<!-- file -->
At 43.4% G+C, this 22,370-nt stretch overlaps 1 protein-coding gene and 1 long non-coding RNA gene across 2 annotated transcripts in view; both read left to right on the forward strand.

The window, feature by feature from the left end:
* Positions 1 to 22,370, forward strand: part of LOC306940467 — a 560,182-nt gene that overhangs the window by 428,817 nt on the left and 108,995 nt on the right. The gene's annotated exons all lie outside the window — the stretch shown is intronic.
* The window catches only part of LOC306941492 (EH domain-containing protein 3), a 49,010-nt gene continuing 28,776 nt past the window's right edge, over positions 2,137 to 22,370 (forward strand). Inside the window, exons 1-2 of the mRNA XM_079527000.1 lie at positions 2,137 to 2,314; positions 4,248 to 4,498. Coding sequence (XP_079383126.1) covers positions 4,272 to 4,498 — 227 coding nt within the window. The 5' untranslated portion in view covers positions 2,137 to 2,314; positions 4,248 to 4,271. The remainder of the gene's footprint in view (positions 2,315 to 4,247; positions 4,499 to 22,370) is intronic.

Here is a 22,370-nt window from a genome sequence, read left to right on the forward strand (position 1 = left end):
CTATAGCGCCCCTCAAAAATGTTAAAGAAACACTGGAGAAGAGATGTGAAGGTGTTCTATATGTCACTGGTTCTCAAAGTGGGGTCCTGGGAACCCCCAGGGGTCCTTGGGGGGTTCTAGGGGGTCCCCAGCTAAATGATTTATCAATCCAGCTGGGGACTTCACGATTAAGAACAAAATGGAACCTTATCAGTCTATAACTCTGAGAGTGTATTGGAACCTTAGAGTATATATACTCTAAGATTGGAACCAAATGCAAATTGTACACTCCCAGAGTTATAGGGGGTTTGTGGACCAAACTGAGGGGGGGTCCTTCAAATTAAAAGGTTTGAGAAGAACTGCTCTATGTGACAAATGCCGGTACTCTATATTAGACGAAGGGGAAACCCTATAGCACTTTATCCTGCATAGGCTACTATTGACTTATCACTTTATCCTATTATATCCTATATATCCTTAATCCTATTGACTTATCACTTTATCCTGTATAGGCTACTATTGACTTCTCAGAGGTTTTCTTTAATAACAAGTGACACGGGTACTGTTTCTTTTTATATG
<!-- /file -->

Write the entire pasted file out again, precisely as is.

At 43.4% G+C, this 22,370-nt stretch overlaps 1 protein-coding gene and 1 long non-coding RNA gene across 2 annotated transcripts in view; both read left to right on the forward strand.

The window, feature by feature from the left end:
* Positions 1 to 22,370, forward strand: part of LOC306940467 — a 560,182-nt gene that overhangs the window by 428,817 nt on the left and 108,995 nt on the right. The gene's annotated exons all lie outside the window — the stretch shown is intronic.
* The window catches only part of LOC306941492 (EH domain-containing protein 3), a 49,010-nt gene continuing 28,776 nt past the window's right edge, over positions 2,137 to 22,370 (forward strand). Inside the window, exons 1-2 of the mRNA XM_079527000.1 lie at positions 2,137 to 2,314; positions 4,248 to 4,498. Coding sequence (XP_079383126.1) covers positions 4,272 to 4,498 — 227 coding nt within the window. The 5' untranslated portion in view covers positions 2,137 to 2,314; positions 4,248 to 4,271. The remainder of the gene's footprint in view (positions 2,315 to 4,247; positions 4,499 to 22,370) is intronic.

Here is a 22,370-nt window from a genome sequence, read left to right on the forward strand (position 1 = left end):
CTATAGCGCCCCTCAAAAATGTTAAAGAAACACTGGAGAAGAGATGTGAAGGTGTTCTATATGTCACTGGTTCTCAAAGTGGGGTCCTGGGAACCCCCAGGGGTCCTTGGGGGGTTCTAGGGGGTCCCCAGCTAAATGATTTATCAATCCAGCTGGGGACTTCACGATTAAGAACAAAATGGAACCTTATCAGTCTATAACTCTGAGAGTGTATTGGAACCTTAGAGTATATATACTCTAAGATTGGAACCAAATGCAAATTGTACACTCCCAGAGTTATAGGGGGTTTGTGGACCAAACTGAGGGGGGGTCCTTCAAATTAAAAGGTTTGAGAAGAACTGCTCTATGTGACAAATGCCGGTACTCTATATTAGACGAAGGGGAAACCCTATAGCACTTTATCCTGCATAGGCTACTATTGACTTATCACTTTATCCTATTATATCCTATATATCCTTAATCCTATTGACTTATCACTTTATCCTGTATAGGCTACTATTGACTTCTCAGAGGTTTTCTTTAATAACAAGTGACACGGGTACTGTTTCTTTTTATATG